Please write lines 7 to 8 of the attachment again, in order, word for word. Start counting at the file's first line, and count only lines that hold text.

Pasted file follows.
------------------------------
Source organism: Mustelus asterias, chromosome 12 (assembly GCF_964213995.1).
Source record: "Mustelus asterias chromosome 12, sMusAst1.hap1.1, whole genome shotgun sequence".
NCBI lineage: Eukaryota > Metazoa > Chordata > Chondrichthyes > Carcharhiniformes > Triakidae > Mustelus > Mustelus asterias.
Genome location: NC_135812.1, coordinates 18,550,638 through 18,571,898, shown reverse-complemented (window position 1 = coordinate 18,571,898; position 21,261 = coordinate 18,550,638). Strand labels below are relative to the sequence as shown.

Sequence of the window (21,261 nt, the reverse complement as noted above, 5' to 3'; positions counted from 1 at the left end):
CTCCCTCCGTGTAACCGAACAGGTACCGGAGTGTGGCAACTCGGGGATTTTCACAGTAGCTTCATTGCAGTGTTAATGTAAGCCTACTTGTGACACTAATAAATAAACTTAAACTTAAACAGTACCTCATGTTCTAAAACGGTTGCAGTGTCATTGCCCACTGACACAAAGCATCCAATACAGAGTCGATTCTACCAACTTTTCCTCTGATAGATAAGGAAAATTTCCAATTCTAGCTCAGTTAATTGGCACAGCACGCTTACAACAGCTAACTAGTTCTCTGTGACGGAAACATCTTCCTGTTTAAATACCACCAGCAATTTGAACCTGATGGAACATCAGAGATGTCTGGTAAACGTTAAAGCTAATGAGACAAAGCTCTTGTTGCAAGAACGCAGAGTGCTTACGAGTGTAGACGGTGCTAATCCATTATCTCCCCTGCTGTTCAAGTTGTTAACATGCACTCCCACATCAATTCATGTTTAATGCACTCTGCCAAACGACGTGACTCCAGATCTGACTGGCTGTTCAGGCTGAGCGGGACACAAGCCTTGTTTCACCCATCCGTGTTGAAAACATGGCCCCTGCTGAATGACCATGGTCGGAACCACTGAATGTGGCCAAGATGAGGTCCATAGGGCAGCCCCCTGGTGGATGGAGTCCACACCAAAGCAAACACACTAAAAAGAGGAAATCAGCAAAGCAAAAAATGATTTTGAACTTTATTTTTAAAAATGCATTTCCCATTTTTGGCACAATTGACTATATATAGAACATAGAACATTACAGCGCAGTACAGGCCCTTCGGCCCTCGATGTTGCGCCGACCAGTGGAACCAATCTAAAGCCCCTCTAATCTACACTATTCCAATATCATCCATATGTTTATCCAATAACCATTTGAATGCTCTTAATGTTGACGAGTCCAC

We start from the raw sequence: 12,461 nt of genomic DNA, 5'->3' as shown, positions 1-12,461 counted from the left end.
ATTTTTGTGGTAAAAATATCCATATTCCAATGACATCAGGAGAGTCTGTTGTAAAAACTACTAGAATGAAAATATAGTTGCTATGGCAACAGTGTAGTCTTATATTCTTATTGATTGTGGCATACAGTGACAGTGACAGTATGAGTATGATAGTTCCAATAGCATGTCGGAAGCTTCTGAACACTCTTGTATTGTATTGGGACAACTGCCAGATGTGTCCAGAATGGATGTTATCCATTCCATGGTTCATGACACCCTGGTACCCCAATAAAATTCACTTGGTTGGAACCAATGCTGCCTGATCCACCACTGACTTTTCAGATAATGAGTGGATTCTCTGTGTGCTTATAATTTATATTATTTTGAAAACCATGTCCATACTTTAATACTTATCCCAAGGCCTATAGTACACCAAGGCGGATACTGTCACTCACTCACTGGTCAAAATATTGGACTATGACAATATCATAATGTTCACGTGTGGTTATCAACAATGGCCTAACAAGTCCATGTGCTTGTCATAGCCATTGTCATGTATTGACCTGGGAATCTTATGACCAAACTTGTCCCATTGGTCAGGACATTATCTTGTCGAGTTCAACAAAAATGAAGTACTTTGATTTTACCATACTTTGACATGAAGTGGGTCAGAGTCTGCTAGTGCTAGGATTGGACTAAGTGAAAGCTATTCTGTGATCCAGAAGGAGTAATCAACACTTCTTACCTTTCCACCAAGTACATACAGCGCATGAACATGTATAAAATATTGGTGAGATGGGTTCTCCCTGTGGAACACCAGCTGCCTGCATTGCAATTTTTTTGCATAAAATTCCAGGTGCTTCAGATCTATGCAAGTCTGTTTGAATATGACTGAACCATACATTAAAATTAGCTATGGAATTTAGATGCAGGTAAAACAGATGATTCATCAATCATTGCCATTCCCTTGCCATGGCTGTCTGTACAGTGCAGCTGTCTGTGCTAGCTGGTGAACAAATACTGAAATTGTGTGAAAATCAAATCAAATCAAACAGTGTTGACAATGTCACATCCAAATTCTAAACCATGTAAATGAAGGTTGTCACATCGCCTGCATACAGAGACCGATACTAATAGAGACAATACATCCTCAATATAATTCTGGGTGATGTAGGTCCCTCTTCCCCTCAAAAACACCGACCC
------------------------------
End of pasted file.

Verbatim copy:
We start from the raw sequence: 12,461 nt of genomic DNA, 5'->3' as shown, positions 1-12,461 counted from the left end.
ATTTTTGTGGTAAAAATATCCATATTCCAATGACATCAGGAGAGTCTGTTGTAAAAACTACTAGAATGAAAATATAGTTGCTATGGCAACAGTGTAGTCTTATATTCTTATTGATTGTGGCATACAGTGACAGTGACAGTATGAGTATGATAGTTCCAATAGCATGTCGGAAGCTTCTGAACACTCTTGTATTGTATTGGGACAACTGCCAGATGTGTCCAGAATGGATGTTATCCATTCCATGGTTCATGACACCCTGGTACCCCAATAAAATTCACTTGGTTGGAACCAATGCTGCCTGATCCACCACTGACTTTTCAGATAATGAGTGGATTCTCTGTGTGCTTATAATTTATATTATTTTGAAAACCATGTCCATACTTTAATACTTATCCCAAGGCCTATAGTACACCAAGGCGGATACTGTCACTCACTCACTGGTCAAAATATTGGACTATGACAATATCATAATGTTCACGTGTGGTTATCAACAATGGCCTAACAAGTCCATGTGCTTGTCATAGCCATTGTCATGTATTGACCTGGGAATCTTATGACCAAACTTGTCCCATTGGTCAGGACATTATCTTGTCGAGTTCAACAAAAATGAAGTACTTTGATTTTACCATACTTTGACATGAAGTGGGTCAGAGTCTGCTAGTGCTAGGATTGGACTAAGTGAAAGCTATTCTGTGATCCAGAAGGAGTAATCAACACTTCTTACCTTTCCACCAAGTACATACAGCGCATGAACATGTATAAAATATTGGTGAGATGGGTTCTCCCTGTGGAACACCAGCTGCCTGCATTGCAATTTTTTTGCATAAAATTCCAGGTGCTTCAGATCTATGCAAGTCTGTTTGAATATGACTGAACCATACATTAAAATTAGCTATGGAATTTAGATGCAGGTAAAACAGATGATTCATCAATCATTGCCATTCCCTTGCCATGGCTGTCTGTACAGTGCAGCTGTCTGTGCTAGCTGGTGAACAAATACTGAAATTGTGTGAAAATCAAATCAAATCAAACAGTGTTGACAATGTCACATCCAAATTCTAAACCATGTAAATGAAGGTTGTCACATCGCCTGCATACAGAGACCGATACTAATAGAGACAATACATCCTCAATATAATTCTGGGTGATGTAGGTCCCTCTTCCCCTCAAAAACACCGACCC